Daily Exercise Guidelines for Pelvic Floor Strength

Pelvic floor strength exercise is similar to strength training in the gym – getting the right technique and doing the correct amount of exercise is vital for getting the best results.

This Pelvic Floor Physiotherapist guide teaches you how to improve your pelvic floor strength with:

  • Daily pelvic floor strength exercise guidelines;
  • How often to exercise; and
  • How long it takes to improve pelvic floor strength.

Daily Pelvic Floor Strength Guidelines

These pelvic floor strength training guidelines are based upon recent scientific research into pelvic floor strength exercises1:

  • Hold each pelvic floor contraction for 3-10 seconds.
  • Repeat 8-12 pelvic floor muscle exercises in a row (this is one full set).
  • Perform a total of 3 sets of exercise each day.
  • Make every attempt to contract the pelvic floor muscles as strong as possible using the correct technique.
  • Perform pelvic floor muscle exercises every day.

Pelvic Floor Strengthening Tip – if you can’t maintain the correct pelvic floor exercise technique with strong exercises, gradually build up how strongly you contract your muscles when you are able to do so.

Start at your own level

Obviously everyone is different and different women can hold their pelvic floor muscles on for different lengths of time. You may find you can contract your pelvic floor muscles for longer, even up to 10 seconds. You may find you can contract your pelvic floor muscles up to 8-12 times in a row.

Key points for pelvic floor exercise:

  • Start your pelvic floor exercises at a level that is comfortable and manageable for you, even if you start with just a couple of repetitions a day;
  • Practice your pelvic floor exercises daily; and
  • Progress your pelvic floor exercises as your strength and endurance increase to longer and stronger exercises.

How Often to Exercise?

To improve your pelvic floor strength, when starting out do what feels comfortable to do, using the correct pelvic floor exercise technique.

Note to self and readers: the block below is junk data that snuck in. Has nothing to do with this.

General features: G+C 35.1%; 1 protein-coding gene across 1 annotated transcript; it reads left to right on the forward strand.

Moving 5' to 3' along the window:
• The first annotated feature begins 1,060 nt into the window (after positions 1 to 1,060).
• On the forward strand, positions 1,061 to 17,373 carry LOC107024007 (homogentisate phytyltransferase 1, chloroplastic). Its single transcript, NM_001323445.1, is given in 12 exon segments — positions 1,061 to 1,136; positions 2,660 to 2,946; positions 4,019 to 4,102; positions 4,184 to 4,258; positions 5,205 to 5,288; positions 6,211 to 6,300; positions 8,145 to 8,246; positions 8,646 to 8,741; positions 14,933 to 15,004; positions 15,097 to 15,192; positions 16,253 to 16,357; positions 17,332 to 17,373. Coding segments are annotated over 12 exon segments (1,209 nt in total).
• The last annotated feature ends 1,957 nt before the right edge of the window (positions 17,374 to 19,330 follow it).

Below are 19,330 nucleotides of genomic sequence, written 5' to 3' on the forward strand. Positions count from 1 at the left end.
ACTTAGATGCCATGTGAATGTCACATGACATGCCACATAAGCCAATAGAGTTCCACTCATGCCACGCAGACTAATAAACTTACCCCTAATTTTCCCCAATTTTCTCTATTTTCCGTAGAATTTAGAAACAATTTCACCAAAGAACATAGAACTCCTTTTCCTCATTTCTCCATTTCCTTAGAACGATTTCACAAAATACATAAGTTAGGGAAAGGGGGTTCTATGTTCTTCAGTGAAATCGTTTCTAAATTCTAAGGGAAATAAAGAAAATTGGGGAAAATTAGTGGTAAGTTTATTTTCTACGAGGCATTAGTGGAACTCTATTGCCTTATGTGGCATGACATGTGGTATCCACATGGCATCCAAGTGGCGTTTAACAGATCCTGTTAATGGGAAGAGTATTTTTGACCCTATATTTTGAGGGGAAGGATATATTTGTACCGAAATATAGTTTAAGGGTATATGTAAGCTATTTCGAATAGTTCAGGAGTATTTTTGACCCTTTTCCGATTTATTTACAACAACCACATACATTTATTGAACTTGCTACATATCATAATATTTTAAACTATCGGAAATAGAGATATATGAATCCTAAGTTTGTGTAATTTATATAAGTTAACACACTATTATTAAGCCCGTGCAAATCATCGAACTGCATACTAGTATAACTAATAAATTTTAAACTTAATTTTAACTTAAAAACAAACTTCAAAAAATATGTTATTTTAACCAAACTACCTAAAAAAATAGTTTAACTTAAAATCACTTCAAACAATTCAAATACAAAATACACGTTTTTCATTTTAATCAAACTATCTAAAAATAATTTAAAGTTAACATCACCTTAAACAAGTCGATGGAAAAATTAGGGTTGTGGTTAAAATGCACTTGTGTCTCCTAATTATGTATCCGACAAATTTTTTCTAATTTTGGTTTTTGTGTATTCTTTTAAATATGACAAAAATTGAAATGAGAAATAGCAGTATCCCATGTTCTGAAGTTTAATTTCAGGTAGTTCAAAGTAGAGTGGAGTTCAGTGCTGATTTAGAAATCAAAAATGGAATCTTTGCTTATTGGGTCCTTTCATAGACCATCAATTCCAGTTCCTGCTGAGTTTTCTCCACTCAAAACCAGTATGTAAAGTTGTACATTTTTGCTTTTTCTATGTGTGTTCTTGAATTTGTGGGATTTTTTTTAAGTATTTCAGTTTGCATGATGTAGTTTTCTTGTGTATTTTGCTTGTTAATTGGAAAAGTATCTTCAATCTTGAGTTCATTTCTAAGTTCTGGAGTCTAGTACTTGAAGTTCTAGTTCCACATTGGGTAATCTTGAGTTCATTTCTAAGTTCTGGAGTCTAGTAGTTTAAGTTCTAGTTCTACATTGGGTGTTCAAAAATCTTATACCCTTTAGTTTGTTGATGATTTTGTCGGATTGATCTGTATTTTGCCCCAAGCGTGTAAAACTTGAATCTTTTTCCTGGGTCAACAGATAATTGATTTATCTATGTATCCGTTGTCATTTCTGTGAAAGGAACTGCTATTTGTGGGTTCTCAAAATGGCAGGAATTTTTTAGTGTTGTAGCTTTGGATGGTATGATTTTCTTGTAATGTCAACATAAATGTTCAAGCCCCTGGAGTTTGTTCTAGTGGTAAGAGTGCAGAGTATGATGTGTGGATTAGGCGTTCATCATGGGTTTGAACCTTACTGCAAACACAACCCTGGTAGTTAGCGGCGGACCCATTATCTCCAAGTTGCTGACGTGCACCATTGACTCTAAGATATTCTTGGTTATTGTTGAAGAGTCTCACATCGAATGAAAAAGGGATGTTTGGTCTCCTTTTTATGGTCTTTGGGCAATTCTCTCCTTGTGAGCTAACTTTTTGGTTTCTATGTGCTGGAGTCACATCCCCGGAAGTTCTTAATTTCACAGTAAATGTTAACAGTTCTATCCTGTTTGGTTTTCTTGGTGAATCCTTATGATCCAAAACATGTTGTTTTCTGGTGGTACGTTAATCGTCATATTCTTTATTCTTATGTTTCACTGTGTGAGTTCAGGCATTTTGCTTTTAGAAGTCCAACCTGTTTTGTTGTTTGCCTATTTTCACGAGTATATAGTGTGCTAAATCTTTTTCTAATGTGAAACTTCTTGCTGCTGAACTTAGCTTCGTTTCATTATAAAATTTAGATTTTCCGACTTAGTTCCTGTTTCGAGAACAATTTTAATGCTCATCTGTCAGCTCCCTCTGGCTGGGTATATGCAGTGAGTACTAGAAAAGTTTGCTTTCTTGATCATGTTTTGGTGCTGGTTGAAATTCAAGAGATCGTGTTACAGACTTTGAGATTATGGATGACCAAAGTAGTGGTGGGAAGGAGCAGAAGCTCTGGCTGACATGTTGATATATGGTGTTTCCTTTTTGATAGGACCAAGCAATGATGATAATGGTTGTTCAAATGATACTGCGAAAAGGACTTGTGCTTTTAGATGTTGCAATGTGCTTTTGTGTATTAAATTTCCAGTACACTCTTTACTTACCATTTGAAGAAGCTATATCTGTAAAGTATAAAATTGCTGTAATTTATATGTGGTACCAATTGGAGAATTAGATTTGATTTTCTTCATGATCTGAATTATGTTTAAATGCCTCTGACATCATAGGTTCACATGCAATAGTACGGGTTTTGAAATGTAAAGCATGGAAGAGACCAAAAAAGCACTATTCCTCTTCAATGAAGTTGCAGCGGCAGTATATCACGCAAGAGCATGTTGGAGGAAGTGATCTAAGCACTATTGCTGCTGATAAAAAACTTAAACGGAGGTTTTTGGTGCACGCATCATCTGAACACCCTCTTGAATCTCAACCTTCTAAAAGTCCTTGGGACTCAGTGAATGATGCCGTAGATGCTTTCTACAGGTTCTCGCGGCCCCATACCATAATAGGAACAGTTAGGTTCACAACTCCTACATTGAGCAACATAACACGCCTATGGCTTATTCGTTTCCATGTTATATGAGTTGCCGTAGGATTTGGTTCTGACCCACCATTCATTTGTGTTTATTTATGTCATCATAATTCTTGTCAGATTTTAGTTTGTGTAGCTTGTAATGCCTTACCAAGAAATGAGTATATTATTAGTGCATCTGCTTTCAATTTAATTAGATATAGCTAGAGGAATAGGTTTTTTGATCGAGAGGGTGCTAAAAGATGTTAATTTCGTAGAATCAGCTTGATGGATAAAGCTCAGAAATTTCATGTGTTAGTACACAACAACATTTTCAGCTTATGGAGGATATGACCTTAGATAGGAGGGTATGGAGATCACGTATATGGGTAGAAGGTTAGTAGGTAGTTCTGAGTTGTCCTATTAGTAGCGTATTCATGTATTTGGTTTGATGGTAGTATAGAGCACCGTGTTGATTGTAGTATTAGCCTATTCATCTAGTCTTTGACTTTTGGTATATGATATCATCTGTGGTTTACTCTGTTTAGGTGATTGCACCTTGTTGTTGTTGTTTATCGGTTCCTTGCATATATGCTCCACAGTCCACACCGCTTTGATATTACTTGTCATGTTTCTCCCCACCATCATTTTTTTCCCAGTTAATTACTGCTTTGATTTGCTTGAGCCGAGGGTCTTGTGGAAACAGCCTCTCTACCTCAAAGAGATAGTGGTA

Here’s an example to help you know how often to exercise:

If you can contract your pelvic floor muscles for 5 seconds and you can do this 4 times in a row, then this is how much exercise you need repeat around 3 times daily. For example your daily strengthening routine may be something like this…

  • Morning exercises – In bed before getting up contract your pelvic floor muscles for 5 seconds, 4 times in a row.
  • Midday exercises – At morning tea, contract your pelvic floor muscles for 5 seconds, 4 times in a row.
  • Evening exercises – In bed at night contract your pelvic floor muscles for 5 seconds, 4 times in a row.

As your pelvic floor strength and endurance improve, you will find that you are able to increase the number of exercises you perform and how long you can hold each exercise for, anywhere up to 10 seconds, 8-12 times in a row and repeat this 3 times a day for a total of 24-36 exercises.

How Long for Improved Strength?

Studies suggest it takes around 3-5 months of dedicated exercise to fully rehabilitate weak pelvic floor muscles.

Once again, the key point for further pelvic floor strengthening are practicing regularly and progressively challenging your muscles to work harder (with longer and stronger pelvic floor muscles contractions) as your pelvic floor strength improves. Progress your exercises into upright positions such as sitting and standing when you can. This will also promote stronger pelvic floor muscles.